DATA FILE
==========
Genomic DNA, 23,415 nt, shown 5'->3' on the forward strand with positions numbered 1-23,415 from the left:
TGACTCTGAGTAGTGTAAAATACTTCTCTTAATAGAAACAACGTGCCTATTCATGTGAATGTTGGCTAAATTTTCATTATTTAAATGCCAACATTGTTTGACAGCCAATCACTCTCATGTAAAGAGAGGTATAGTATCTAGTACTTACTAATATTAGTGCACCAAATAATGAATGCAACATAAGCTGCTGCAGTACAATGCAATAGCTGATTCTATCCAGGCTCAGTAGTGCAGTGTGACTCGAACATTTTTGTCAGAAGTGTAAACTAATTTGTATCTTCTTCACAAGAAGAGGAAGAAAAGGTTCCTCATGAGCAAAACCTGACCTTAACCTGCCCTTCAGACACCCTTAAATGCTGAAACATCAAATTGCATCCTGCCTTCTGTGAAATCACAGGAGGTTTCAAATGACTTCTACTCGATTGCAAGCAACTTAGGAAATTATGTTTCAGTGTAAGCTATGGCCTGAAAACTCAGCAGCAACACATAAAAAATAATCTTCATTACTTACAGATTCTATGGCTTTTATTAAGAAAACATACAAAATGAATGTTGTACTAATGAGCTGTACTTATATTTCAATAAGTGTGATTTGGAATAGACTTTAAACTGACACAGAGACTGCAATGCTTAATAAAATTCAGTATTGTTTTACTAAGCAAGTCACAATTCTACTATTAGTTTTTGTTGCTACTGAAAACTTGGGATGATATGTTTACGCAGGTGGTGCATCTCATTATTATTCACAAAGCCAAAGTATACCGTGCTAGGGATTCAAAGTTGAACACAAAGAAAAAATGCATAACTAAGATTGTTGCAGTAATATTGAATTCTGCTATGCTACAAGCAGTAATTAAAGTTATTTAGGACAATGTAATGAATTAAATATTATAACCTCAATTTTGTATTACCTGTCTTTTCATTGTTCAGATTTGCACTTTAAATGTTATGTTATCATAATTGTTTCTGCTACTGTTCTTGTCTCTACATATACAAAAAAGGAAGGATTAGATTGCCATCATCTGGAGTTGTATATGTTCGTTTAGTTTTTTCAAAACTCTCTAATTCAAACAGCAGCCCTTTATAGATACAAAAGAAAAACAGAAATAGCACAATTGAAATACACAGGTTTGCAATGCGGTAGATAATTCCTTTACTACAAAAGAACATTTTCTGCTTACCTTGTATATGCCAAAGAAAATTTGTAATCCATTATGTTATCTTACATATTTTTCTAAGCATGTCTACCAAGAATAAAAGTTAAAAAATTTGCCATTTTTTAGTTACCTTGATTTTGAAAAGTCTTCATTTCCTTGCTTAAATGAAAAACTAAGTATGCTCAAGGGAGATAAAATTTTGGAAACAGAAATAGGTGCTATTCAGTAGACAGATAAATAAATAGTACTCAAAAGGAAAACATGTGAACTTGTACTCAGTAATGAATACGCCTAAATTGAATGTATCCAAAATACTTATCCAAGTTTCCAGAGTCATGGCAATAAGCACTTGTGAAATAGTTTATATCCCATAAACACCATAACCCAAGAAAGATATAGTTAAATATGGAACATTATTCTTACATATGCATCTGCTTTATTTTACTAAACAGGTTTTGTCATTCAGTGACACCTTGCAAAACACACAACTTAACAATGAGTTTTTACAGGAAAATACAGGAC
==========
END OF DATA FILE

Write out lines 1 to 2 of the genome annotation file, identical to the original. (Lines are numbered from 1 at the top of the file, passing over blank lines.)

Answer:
Genomic DNA, 23,415 nt, shown 5'->3' on the forward strand with positions numbered 1-23,415 from the left:
TGACTCTGAGTAGTGTAAAATACTTCTCTTAATAGAAACAACGTGCCTATTCATGTGAATGTTGGCTAAATTTTCATTATTTAAATGCCAACATTGTTTGACAGCCAATCACTCTCATGTAAAGAGAGGTATAGTATCTAGTACTTACTAATATTAGTGCACCAAATAATGAATGCAACATAAGCTGCTGCAGTACAATGCAATAGCTGATTCTATCCAGGCTCAGTAGTGCAGTGTGACTCGAACATTTTTGTCAGAAGTGTAAACTAATTTGTATCTTCTTCACAAGAAGAGGAAGAAAAGGTTCCTCATGAGCAAAACCTGACCTTAACCTGCCCTTCAGACACCCTTAAATGCTGAAACATCAAATTGCATCCTGCCTTCTGTGAAATCACAGGAGGTTTCAAATGACTTCTACTCGATTGCAAGCAACTTAGGAAATTATGTTTCAGTGTAAGCTATGGCCTGAAAACTCAGCAGCAACACATAAAAAATAATCTTCATTACTTACAGATTCTATGGCTTTTATTAAGAAAACATACAAAATGAATGTTGTACTAATGAGCTGTACTTATATTTCAATAAGTGTGATTTGGAATAGACTTTAAACTGACACAGAGACTGCAATGCTTAATAAAATTCAGTATTGTTTTACTAAGCAAGTCACAATTCTACTATTAGTTTTTGTTGCTACTGAAAACTTGGGATGATATGTTTACGCAGGTGGTGCATCTCATTATTATTCACAAAGCCAAAGTATACCGTGCTAGGGATTCAAAGTTGAACACAAAGAAAAAATGCATAACTAAGATTGTTGCAGTAATATTGAATTCTGCTATGCTACAAGCAGTAATTAAAGTTATTTAGGACAATGTAATGAATTAAATATTATAACCTCAATTTTGTATTACCTGTCTTTTCATTGTTCAGATTTGCACTTTAAATGTTATGTTATCATAATTGTTTCTGCTACTGTTCTTGTCTCTACATATACAAAAAAGGAAGGATTAGATTGCCATCATCTGGAGTTGTATATGTTCGTTTAGTTTTTTCAAAACTCTCTAATTCAAACAGCAGCCCTTTATAGATACAAAAGAAAAACAGAAATAGCACAATTGAAATACACAGGTTTGCAATGCGGTAGATAATTCCTTTACTACAAAAGAACATTTTCTGCTTACCTTGTATATGCCAAAGAAAATTTGTAATCCATTATGTTATCTTACATATTTTTCTAAGCATGTCTACCAAGAATAAAAGTTAAAAAATTTGCCATTTTTTAGTTACCTTGATTTTGAAAAGTCTTCATTTCCTTGCTTAAATGAAAAACTAAGTATGCTCAAGGGAGATAAAATTTTGGAAACAGAAATAGGTGCTATTCAGTAGACAGATAAATAAATAGTACTCAAAAGGAAAACATGTGAACTTGTACTCAGTAATGAATACGCCTAAATTGAATGTATCCAAAATACTTATCCAAGTTTCCAGAGTCATGGCAATAAGCACTTGTGAAATAGTTTATATCCCATAAACACCATAACCCAAGAAAGATATAGTTAAATATGGAACATTATTCTTACATATGCATCTGCTTTATTTTACTAAACAGGTTTTGTCATTCAGTGACACCTTGCAAAACACACAACTTAACAATGAGTTTTTACAGGAAAATACAGGAC